Science Channel and Canadian company UrtheCast (pronounced as “Earthcast”) are partnering on a lofty goal – to bring viewers at home the world’s first HD video of Earth, streamed in near-real time, from the International Space Station (ISS) as it orbits 200 miles above the planet.
The programming will be developed once UrtheCast’s HD cameras are installed on the space station, and streaming begins. The cameras, currently being built in partnership with Russian space organization RSC Energia and the UK’s Rutherford Appleton Laboratory (RAL), will go live in late 2013, according to the company, with the footage to be streamed to users’ smartphones and the web.
In addition to developing programming with that footage, Science Channel will also develop content surrounding the UrtheCast project, including a special program examining its history and technology.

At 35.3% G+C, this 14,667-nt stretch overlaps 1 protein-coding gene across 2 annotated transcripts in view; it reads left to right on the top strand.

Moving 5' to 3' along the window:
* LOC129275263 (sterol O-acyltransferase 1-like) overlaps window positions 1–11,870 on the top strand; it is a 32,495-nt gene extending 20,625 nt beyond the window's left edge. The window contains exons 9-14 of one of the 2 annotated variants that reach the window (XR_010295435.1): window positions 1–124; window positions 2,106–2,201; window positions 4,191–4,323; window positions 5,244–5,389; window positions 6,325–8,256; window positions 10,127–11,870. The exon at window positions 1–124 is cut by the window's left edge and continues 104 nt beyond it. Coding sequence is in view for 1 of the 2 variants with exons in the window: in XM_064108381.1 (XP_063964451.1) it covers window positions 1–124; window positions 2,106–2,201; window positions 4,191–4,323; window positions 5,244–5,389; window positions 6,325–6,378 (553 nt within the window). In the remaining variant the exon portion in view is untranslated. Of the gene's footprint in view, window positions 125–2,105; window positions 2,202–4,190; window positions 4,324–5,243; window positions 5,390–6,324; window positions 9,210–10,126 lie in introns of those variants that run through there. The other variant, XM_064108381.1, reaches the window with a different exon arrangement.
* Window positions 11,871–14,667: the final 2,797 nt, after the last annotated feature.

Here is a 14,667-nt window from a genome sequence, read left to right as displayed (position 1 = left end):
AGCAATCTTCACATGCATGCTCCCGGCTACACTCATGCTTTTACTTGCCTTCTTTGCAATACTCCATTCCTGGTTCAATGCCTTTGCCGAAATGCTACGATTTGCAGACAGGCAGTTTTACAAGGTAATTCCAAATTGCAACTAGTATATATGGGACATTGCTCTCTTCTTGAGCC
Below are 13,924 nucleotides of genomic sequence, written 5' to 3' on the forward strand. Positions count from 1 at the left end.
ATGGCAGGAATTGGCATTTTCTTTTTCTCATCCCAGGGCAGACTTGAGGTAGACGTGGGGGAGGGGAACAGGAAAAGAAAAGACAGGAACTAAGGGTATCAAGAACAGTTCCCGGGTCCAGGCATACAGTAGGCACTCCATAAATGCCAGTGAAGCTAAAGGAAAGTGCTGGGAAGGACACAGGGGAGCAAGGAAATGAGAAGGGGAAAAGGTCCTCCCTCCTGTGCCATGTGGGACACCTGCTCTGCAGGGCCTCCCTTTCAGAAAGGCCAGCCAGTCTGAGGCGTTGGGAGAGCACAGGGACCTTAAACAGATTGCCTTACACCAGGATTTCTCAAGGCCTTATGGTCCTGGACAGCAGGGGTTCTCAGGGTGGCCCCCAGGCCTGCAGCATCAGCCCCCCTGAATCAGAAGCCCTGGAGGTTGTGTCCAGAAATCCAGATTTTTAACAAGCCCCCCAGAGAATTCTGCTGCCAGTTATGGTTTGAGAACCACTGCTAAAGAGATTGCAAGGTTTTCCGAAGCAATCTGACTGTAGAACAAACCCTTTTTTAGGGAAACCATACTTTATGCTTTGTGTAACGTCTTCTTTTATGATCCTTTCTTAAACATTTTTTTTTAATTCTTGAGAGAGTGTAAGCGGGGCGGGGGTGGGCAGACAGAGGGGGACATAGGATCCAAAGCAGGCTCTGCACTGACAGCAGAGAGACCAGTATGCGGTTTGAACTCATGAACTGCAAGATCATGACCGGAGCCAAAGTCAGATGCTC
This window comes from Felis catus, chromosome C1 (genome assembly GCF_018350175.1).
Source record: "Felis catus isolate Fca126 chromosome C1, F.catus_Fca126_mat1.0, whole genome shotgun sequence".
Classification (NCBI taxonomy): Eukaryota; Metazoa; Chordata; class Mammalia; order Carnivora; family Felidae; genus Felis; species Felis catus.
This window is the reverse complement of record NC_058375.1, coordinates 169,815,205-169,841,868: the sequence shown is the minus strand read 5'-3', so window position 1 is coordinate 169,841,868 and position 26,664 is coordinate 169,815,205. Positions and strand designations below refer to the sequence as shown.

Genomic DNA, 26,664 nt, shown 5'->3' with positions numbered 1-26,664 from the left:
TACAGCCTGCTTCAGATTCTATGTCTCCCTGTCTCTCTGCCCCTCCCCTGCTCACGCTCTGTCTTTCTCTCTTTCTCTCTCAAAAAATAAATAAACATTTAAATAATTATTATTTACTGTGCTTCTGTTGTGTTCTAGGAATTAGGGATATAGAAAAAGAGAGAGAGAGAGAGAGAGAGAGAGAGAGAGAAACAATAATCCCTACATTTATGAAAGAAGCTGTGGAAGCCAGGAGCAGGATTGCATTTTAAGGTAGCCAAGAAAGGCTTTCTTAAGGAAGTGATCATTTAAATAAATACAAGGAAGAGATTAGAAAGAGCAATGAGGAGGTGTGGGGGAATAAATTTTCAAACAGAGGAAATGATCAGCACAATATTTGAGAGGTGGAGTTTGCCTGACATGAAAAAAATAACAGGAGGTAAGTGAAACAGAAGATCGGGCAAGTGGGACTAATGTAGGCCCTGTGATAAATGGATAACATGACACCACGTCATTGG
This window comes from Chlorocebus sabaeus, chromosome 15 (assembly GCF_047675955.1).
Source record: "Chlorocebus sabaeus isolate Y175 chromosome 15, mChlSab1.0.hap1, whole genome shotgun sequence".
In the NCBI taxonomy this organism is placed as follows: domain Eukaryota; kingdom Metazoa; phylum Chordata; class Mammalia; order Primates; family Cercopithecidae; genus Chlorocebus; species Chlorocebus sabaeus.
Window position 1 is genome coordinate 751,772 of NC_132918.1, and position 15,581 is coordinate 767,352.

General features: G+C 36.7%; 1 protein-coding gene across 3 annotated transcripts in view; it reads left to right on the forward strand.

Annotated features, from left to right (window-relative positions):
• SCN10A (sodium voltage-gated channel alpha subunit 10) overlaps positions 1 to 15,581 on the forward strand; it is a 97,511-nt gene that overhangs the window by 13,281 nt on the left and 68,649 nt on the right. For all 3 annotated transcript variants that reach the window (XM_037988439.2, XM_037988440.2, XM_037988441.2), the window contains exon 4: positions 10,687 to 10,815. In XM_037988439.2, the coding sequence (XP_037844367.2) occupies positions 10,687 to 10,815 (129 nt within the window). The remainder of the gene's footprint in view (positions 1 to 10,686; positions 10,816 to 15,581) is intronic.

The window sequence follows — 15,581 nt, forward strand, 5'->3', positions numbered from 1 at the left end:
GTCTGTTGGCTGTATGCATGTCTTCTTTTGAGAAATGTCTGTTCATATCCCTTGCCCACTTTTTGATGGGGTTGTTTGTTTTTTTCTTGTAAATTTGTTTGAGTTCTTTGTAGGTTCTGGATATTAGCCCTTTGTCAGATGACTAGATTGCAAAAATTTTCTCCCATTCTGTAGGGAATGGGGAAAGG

The company was co-founded by space industry veterans Wade Larson and Dr. George Tyc, and has its head office in Vancouver.
“Our viewers expect us to have the best, most authoritative television programs about space,” said Debbie Adler Myers, executive vice president and general manager, Science Channel, in a statement. “UrtheCast helps us build on that promise, giving Science Channel the most stunning live images of Earth for use online and on-air.”
“The Science Channel speaks to a large audience of inquisitive minds; it’s precisely the type of audience that UrtheCast appeals to,” added Larson. “We’re looking forward to working with the Science Channel team, and can’t wait to see the programming it leads to.”